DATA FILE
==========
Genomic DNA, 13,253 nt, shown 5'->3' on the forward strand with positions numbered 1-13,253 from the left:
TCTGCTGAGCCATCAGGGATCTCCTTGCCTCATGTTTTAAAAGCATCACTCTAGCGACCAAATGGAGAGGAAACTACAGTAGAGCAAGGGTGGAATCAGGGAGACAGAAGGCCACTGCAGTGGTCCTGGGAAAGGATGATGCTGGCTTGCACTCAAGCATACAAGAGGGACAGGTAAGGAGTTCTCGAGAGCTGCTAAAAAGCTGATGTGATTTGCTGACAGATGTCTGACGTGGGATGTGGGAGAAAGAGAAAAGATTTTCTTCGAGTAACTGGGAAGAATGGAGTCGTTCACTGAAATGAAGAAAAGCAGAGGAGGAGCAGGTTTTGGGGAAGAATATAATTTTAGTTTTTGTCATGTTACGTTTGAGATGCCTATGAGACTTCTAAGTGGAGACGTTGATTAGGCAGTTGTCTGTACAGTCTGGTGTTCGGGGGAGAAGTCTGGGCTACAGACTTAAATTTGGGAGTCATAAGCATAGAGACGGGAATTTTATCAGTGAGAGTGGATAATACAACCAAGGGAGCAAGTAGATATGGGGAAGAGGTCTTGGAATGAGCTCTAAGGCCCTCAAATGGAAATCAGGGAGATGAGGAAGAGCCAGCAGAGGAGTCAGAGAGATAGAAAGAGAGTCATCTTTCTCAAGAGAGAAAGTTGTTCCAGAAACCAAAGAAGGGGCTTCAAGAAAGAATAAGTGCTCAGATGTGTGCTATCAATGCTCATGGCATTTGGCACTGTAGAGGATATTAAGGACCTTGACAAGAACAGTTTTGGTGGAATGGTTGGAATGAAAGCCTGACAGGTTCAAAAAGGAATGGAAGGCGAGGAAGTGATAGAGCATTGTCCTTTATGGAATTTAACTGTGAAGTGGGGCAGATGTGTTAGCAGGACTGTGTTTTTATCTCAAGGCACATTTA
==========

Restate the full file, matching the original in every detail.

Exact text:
Genomic DNA, 13,253 nt, shown 5'->3' on the forward strand with positions numbered 1-13,253 from the left:
TCTGCTGAGCCATCAGGGATCTCCTTGCCTCATGTTTTAAAAGCATCACTCTAGCGACCAAATGGAGAGGAAACTACAGTAGAGCAAGGGTGGAATCAGGGAGACAGAAGGCCACTGCAGTGGTCCTGGGAAAGGATGATGCTGGCTTGCACTCAAGCATACAAGAGGGACAGGTAAGGAGTTCTCGAGAGCTGCTAAAAAGCTGATGTGATTTGCTGACAGATGTCTGACGTGGGATGTGGGAGAAAGAGAAAAGATTTTCTTCGAGTAACTGGGAAGAATGGAGTCGTTCACTGAAATGAAGAAAAGCAGAGGAGGAGCAGGTTTTGGGGAAGAATATAATTTTAGTTTTTGTCATGTTACGTTTGAGATGCCTATGAGACTTCTAAGTGGAGACGTTGATTAGGCAGTTGTCTGTACAGTCTGGTGTTCGGGGGAGAAGTCTGGGCTACAGACTTAAATTTGGGAGTCATAAGCATAGAGACGGGAATTTTATCAGTGAGAGTGGATAATACAACCAAGGGAGCAAGTAGATATGGGGAAGAGGTCTTGGAATGAGCTCTAAGGCCCTCAAATGGAAATCAGGGAGATGAGGAAGAGCCAGCAGAGGAGTCAGAGAGATAGAAAGAGAGTCATCTTTCTCAAGAGAGAAAGTTGTTCCAGAAACCAAAGAAGGGGCTTCAAGAAAGAATAAGTGCTCAGATGTGTGCTATCAATGCTCATGGCATTTGGCACTGTAGAGGATATTAAGGACCTTGACAAGAACAGTTTTGGTGGAATGGTTGGAATGAAAGCCTGACAGGTTCAAAAAGGAATGGAAGGCGAGGAAGTGATAGAGCATTGTCCTTTATGGAATTTAACTGTGAAGTGGGGCAGATGTGTTAGCAGGACTGTGTTTTTATCTCAAGGCACATTTA